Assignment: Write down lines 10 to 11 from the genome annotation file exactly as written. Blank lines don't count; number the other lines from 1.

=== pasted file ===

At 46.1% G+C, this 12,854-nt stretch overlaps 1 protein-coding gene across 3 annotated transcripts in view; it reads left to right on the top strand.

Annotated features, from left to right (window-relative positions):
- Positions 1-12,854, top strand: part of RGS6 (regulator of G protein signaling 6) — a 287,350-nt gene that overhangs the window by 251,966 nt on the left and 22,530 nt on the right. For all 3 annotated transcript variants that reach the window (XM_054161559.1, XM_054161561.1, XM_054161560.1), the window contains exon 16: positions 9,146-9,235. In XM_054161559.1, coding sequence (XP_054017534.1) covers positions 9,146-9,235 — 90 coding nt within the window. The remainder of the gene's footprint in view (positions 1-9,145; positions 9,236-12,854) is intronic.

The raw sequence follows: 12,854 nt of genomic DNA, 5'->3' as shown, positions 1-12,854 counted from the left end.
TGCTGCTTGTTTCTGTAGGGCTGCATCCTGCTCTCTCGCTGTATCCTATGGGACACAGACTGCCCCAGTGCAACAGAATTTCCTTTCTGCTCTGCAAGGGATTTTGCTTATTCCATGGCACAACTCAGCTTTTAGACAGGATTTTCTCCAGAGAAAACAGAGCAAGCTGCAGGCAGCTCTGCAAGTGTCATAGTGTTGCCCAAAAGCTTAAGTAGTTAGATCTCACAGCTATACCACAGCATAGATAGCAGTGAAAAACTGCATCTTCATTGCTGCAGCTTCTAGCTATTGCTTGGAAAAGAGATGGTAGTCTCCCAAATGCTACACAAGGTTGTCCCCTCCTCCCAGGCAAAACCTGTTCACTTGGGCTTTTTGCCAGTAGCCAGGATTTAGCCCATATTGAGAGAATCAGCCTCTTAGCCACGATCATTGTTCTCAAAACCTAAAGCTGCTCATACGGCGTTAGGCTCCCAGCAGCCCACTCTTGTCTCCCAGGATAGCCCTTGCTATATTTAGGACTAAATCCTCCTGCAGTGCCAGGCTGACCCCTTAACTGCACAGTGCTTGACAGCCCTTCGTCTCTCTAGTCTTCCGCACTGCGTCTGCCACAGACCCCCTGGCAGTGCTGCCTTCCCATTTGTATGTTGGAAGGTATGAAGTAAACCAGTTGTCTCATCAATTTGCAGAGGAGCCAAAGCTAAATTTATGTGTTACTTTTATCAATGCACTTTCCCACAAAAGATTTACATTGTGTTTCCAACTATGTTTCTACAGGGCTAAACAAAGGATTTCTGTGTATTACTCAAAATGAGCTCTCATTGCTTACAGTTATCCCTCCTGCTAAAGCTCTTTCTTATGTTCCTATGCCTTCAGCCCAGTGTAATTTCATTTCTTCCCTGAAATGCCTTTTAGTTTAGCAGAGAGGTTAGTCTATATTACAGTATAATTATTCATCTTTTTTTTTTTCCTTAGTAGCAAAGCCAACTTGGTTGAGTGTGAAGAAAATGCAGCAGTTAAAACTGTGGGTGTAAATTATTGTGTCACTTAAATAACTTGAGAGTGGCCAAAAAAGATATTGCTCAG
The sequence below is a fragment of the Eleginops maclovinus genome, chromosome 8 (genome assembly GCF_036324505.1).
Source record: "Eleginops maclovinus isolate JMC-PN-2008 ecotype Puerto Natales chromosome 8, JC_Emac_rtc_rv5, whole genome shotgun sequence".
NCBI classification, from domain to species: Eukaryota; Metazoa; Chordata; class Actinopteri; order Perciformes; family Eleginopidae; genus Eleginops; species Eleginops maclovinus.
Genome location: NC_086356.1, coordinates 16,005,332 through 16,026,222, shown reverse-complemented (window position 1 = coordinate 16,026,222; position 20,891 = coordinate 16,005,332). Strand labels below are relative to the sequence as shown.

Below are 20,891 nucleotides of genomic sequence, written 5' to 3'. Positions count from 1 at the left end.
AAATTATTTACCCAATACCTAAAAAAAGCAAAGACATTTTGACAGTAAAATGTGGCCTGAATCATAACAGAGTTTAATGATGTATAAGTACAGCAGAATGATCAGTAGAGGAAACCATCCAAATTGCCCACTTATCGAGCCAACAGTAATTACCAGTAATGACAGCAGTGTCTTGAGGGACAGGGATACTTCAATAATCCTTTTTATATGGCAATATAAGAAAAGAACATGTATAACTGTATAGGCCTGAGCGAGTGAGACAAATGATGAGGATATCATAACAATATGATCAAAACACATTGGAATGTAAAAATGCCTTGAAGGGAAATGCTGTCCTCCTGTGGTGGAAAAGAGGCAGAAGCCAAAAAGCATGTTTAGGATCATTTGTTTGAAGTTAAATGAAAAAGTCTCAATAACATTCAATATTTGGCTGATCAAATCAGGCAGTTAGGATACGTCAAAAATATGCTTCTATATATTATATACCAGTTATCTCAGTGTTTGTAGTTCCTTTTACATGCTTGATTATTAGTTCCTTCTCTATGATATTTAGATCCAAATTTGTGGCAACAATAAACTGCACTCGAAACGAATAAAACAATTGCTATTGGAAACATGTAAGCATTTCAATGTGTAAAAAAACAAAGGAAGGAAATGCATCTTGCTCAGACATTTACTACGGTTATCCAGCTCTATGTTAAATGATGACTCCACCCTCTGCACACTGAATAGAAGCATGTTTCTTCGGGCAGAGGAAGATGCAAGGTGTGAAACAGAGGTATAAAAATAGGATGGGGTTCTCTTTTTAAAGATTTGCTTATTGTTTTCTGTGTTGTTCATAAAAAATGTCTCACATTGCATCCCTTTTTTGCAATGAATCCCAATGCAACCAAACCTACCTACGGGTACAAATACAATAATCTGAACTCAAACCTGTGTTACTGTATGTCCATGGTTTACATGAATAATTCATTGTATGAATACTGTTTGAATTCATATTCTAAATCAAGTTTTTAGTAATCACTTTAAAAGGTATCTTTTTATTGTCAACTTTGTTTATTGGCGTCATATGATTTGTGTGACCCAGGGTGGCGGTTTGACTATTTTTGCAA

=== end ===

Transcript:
Below are 20,891 nucleotides of genomic sequence, written 5' to 3'. Positions count from 1 at the left end.
AAATTATTTACCCAATACCTAAAAAAAGCAAAGACATTTTGACAGTAAAATGTGGCCTGAATCATAACAGAGTTTAATGATGTATAAGTACAGCAGAATGATCAGTAGAGGAAACCATCCAAATTGCCCACTTATCGAGCCAACAGTAATTACCAGTAATGACAGCAGTGTCTTGAGGGACAGGGATACTTCAATAATCCTTTTTATATGGCAATATAAGAAAAGAACATGTATAACTGTATAGGCCTGAGCGAGTGAGACAAATGATGAGGATATCATAACAATATGATCAAAACACATTGGAATGTAAAAATGCCTTGAAGGGAAATGCTGTCCTCCTGTGGTGGAAAAGAGGCAGAAGCCAAAAAGCATGTTTAGGATCATTTGTTTGAAGTTAAATGAAAAAGTCTCAATAACATTCAATATTTGGCTGATCAAATCAGGCAGTTAGGATACGTCAAAAATATGCTTCTATATATTATATACCAGTTATCTCAGTGTTTGTAGTTCCTTTTACATGCTTGATTATTAGTTCCTTCTCTATGATATTTAGATCCAAATTTGTGGCAACAATAAACTGCACTCGAAACGAATAAAACAATTGCTATTGGAAACATGTAAGCATTTCAATGTGTAAAAAAACAAAGGAAGGAAATGCATCTTGCTCAGACATTTACTACGGTTATCCAGCTCTATGTTAAATGATGACTCCACCCTCTGCACACTGAATAGAAGCATGTTTCTTCGGGCAGAGGAAGATGCAAGGTGTGAAACAGAGGTATAAAAATAGGATGGGGTTCTCTTTTTAAAGATTTGCTTATTGTTTTCTGTGTTGTTCATAAAAAATGTCTCACATTGCATCCCTTTTTTGCAATGAATCCCAATGCAACCAAACCTACCTACGGGTACAAATACAATAATCTGAACTCAAACCTGTGTTACTGTATGTCCATGGTTTACATGAATAATTCATTGTATGAATACTGTTTGAATTCATATTCTAAATCAAGTTTTTAGTAATCACTTTAAAAGGTATCTTTTTATTGTCAACTTTGTTTATTGGCGTCATATGATTTGTGTGACCCAGGGTGGCGGTTTGACTATTTTTGCAA